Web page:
Houstan is an excellent cutter. That is a good place to start with his threat offensively.

His moving across the baseline tended to help open the floor from players settling into the paint trying to help on drives and post-ups for Wagner and Banchero. You would wish however that he ran toward the ball as he would often run from it, with what can only be assumed is a sincere attempt at getting the team to have the best shots taken by the best players and not a fear of needing to take and make shots.

According to Second Spectrum, Houstan touched the ball 14 times per game. Paolo Banchero, for reference averaged 64 touches and Franz Wagner and Wendell Carter touched it more than 50 times per game.

Houstan just was not involved, serving mostly as a standstill shooting option in his limited minutes. He held it a team-low 1.4 seconds per touch and dribbled 0.4 times a touch.

Averaging 3.8 points on 3.6 attempts with those touch numbers shows how hard it was in the flow of the offense for Houstan to score.

His chances were limited, to say the least. He was there to be a catch-and-shoot option and he struggled some with that — 45 of 137 catch-and-shoot attempts this season according to Second Spectrum.

What he needs to do is get in the lab this offseason and work on simple 1-2 dribble moves to open up his game as a threat when the ball enters his hand. Also adding some level of a secondary playmaker, able to penetrate and pass with the ball or run a quick pick-and-roll action when needed.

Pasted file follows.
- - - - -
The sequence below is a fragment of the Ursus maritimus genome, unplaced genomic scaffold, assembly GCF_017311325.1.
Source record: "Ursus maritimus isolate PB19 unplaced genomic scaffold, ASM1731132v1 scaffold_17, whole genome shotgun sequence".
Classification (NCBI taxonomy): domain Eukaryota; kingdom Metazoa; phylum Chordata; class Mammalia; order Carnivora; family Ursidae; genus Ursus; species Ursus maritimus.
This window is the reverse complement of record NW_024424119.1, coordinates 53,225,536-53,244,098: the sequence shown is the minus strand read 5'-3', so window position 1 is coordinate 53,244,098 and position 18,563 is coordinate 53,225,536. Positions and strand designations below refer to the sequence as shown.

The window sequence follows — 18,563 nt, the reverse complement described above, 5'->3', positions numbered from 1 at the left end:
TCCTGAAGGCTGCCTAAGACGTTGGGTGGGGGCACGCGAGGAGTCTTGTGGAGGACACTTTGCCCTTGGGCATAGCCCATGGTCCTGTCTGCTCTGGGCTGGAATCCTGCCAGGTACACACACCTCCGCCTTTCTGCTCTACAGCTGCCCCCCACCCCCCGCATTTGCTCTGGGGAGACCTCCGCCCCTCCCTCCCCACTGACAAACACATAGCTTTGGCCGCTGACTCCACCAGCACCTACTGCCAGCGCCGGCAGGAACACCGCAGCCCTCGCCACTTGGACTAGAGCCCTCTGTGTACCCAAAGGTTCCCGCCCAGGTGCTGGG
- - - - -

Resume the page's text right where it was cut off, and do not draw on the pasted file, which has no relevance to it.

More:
Earlier in the season, especially when Houstan got the ball in a scoring opportunity, his timing felt off. That is not uncommon for rookies to have poor efficiency due to the speed and size of the NBA game. Houstan will likely be average to above average his sophomore year as he continues to get used to the needs of playing time comes his way.

Mind you, besides October and March he shot 42.5 percent from three on a total of 97 attempts. In total his highest percentage three-point shot was in the corners shooting 46 percent. Interestingly enough, when playing as the small forward he shot 41 percent on all three-point attempts.

Defensively Houstan was average, on shots he defended per game, players hit their league-average percentages on him. Occasionally, players could cut on the rookie off the ball but as the season progressed his footwork and lateral movement kept up to where he went from a slight liability to playable in his minutes.

C. . SF. Orlando Magic. CALEB HOUSTAN

The biggest takeaway is Houstan played his rookie season with the Magic as if it was his sophomore year at Michigan, making movements and attempts that would benefit zone defenses in college.

Another likely summer league under his belt will only build his confidence which would lead to the shooting being on par with league averages. With his frame and youth, Houstan could make a run to be the late-game starting shooting guard.

Although I am a big proponent of Houstan and his game, the facts that lay in front of us is that close to only 41 second-round players since 2010 have played more than eight seasons. His career will be built on the work and improvement he has to make before his guaranteed contract is up in 2025.